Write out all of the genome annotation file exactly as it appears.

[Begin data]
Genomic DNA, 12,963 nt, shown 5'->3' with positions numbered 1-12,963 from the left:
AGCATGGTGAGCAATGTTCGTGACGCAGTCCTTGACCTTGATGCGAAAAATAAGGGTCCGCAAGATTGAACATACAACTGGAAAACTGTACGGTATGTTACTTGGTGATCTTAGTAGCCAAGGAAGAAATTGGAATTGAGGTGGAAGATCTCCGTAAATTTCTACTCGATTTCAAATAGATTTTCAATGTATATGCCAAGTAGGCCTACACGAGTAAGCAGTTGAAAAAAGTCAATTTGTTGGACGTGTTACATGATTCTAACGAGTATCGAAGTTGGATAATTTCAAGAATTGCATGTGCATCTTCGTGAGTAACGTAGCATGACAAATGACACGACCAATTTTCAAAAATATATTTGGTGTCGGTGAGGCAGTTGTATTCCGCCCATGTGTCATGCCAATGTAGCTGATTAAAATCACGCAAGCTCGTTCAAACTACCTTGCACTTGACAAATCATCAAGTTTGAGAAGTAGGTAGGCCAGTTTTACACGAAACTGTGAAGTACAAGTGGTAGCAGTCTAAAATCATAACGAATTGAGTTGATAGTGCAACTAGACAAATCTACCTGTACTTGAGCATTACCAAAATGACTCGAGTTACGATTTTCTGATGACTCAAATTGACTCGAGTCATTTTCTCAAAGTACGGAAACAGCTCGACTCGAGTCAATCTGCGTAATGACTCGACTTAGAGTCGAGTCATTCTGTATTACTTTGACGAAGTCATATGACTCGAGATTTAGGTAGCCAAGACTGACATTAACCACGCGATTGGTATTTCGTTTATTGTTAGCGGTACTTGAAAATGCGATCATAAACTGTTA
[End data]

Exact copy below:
Genomic DNA, 12,963 nt, shown 5'->3' with positions numbered 1-12,963 from the left:
AGCATGGTGAGCAATGTTCGTGACGCAGTCCTTGACCTTGATGCGAAAAATAAGGGTCCGCAAGATTGAACATACAACTGGAAAACTGTACGGTATGTTACTTGGTGATCTTAGTAGCCAAGGAAGAAATTGGAATTGAGGTGGAAGATCTCCGTAAATTTCTACTCGATTTCAAATAGATTTTCAATGTATATGCCAAGTAGGCCTACACGAGTAAGCAGTTGAAAAAAGTCAATTTGTTGGACGTGTTACATGATTCTAACGAGTATCGAAGTTGGATAATTTCAAGAATTGCATGTGCATCTTCGTGAGTAACGTAGCATGACAAATGACACGACCAATTTTCAAAAATATATTTGGTGTCGGTGAGGCAGTTGTATTCCGCCCATGTGTCATGCCAATGTAGCTGATTAAAATCACGCAAGCTCGTTCAAACTACCTTGCACTTGACAAATCATCAAGTTTGAGAAGTAGGTAGGCCAGTTTTACACGAAACTGTGAAGTACAAGTGGTAGCAGTCTAAAATCATAACGAATTGAGTTGATAGTGCAACTAGACAAATCTACCTGTACTTGAGCATTACCAAAATGACTCGAGTTACGATTTTCTGATGACTCAAATTGACTCGAGTCATTTTCTCAAAGTACGGAAACAGCTCGACTCGAGTCAATCTGCGTAATGACTCGACTTAGAGTCGAGTCATTCTGTATTACTTTGACGAAGTCATATGACTCGAGATTTAGGTAGCCAAGACTGACATTAACCACGCGATTGGTATTTCGTTTATTGTTAGCGGTACTTGAAAATGCGATCATAAACTGTTA